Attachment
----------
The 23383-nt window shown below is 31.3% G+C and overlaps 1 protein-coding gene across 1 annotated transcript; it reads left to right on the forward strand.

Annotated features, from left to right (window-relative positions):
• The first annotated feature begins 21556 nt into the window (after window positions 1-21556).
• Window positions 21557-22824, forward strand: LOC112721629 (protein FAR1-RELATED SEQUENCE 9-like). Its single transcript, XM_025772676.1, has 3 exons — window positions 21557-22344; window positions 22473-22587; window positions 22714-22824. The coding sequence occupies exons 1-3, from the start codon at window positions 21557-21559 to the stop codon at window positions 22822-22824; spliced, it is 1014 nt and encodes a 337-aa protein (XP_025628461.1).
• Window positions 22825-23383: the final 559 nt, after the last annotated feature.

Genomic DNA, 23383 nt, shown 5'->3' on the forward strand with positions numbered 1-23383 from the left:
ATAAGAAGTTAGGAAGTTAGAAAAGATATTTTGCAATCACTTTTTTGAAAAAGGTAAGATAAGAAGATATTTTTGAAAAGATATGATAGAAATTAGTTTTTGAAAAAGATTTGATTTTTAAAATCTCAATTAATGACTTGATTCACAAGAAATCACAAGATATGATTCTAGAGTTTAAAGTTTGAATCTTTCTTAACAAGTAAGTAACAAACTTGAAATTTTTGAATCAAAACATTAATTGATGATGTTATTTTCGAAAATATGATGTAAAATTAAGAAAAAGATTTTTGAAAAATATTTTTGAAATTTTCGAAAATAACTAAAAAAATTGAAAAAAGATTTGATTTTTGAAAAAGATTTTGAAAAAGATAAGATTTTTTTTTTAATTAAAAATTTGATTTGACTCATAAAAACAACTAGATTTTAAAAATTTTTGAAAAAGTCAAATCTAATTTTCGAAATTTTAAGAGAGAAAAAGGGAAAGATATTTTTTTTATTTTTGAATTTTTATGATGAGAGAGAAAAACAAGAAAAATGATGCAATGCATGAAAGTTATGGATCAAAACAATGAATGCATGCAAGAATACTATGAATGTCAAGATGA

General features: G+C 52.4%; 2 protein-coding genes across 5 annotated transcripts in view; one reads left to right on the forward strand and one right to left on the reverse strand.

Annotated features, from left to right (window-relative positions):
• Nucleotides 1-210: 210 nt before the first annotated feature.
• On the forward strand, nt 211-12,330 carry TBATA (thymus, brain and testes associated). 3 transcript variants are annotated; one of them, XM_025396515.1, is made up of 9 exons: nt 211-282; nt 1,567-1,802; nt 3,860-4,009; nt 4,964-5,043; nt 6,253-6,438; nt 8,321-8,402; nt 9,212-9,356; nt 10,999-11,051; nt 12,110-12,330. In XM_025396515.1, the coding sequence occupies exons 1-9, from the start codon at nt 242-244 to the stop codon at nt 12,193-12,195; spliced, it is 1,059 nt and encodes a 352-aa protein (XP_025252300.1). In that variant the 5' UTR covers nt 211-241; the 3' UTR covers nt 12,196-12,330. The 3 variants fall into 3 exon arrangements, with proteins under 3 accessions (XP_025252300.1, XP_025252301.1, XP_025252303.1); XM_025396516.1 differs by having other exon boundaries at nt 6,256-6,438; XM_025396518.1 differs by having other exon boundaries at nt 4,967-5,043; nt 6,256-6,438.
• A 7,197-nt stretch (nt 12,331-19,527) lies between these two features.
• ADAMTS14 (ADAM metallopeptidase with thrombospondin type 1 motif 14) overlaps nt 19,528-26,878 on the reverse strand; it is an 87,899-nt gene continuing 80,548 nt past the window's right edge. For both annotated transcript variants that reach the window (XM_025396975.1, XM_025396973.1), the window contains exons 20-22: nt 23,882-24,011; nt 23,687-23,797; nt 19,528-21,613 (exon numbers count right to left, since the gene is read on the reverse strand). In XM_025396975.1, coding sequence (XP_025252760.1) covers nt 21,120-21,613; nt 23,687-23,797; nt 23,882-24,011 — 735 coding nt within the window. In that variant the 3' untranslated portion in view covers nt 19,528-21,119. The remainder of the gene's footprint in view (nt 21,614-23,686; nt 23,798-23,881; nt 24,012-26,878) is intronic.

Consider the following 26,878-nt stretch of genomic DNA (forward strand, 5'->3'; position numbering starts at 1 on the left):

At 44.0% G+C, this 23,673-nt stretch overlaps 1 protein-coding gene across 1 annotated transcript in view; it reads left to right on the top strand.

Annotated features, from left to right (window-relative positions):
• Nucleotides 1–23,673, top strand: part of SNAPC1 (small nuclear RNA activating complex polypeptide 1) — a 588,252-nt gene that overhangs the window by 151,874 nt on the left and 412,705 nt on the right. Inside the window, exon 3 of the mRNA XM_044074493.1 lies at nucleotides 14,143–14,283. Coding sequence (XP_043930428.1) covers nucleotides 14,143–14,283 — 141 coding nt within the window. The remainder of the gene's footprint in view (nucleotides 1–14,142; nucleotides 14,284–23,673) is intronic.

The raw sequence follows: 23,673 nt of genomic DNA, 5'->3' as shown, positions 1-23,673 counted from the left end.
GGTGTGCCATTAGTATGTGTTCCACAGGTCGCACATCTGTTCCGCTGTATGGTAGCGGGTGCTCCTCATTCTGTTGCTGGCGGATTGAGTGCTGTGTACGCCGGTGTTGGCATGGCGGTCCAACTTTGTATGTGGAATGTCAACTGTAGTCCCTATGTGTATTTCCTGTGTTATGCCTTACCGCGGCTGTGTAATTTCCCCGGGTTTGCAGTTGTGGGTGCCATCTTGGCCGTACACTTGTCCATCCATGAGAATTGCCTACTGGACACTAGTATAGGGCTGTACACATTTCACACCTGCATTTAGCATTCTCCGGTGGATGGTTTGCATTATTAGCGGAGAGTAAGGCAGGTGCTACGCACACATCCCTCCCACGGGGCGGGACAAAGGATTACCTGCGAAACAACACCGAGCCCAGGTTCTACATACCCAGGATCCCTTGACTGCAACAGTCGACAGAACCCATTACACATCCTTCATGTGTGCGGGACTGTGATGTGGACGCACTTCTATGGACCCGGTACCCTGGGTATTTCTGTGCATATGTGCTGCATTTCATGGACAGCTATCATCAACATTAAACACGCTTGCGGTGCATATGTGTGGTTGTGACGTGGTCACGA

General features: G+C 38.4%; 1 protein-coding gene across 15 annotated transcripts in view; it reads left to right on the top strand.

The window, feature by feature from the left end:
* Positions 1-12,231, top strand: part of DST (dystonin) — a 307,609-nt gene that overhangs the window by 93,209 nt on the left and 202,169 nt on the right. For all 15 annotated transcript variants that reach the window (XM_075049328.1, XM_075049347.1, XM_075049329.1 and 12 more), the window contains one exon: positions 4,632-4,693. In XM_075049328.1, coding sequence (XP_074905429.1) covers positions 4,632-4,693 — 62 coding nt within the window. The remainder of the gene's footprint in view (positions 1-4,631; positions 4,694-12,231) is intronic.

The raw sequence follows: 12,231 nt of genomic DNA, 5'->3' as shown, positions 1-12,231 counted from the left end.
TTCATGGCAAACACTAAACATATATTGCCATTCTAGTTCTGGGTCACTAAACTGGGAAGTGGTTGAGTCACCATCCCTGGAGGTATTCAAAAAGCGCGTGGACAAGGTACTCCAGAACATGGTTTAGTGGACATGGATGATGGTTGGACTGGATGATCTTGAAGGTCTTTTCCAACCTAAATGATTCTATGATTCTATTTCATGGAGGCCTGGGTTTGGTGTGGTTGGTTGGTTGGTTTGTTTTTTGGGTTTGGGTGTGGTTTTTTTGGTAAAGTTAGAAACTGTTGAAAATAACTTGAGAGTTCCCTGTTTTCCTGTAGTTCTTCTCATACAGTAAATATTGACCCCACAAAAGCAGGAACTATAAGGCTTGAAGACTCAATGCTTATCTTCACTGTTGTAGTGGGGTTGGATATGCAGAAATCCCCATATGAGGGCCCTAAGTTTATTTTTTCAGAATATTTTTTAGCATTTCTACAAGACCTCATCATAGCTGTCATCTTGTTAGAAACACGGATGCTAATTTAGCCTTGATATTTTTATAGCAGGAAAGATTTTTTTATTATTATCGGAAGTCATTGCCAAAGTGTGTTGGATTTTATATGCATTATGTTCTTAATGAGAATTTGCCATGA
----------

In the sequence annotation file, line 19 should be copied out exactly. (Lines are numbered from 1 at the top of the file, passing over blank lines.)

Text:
GGTGTGCCATTAGTATGTGTTCCACAGGTCGCACATCTGTTCCGCTGTATGGTAGCGGGTGCTCCTCATTCTGTTGCTGGCGGATTGAGTGCTGTGTACGCCGGTGTTGGCATGGCGGTCCAACTTTGTATGTGGAATGTCAACTGTAGTCCCTATGTGTATTTCCTGTGTTATGCCTTACCGCGGCTGTGTAATTTCCCCGGGTTTGCAGTTGTGGGTGCCATCTTGGCCGTACACTTGTCCATCCATGAGAATTGCCTACTGGACACTAGTATAGGGCTGTACACATTTCACACCTGCATTTAGCATTCTCCGGTGGATGGTTTGCATTATTAGCGGAGAGTAAGGCAGGTGCTACGCACACATCCCTCCCACGGGGCGGGACAAAGGATTACCTGCGAAACAACACCGAGCCCAGGTTCTACATACCCAGGATCCCTTGACTGCAACAGTCGACAGAACCCATTACACATCCTTCATGTGTGCGGGACTGTGATGTGGACGCACTTCTATGGACCCGGTACCCTGGGTATTTCTGTGCATATGTGCTGCATTTCATGGACAGCTATCATCAACATTAAACACGCTTGCGGTGCATATGTGTGGTTGTGACGTGGTCACGA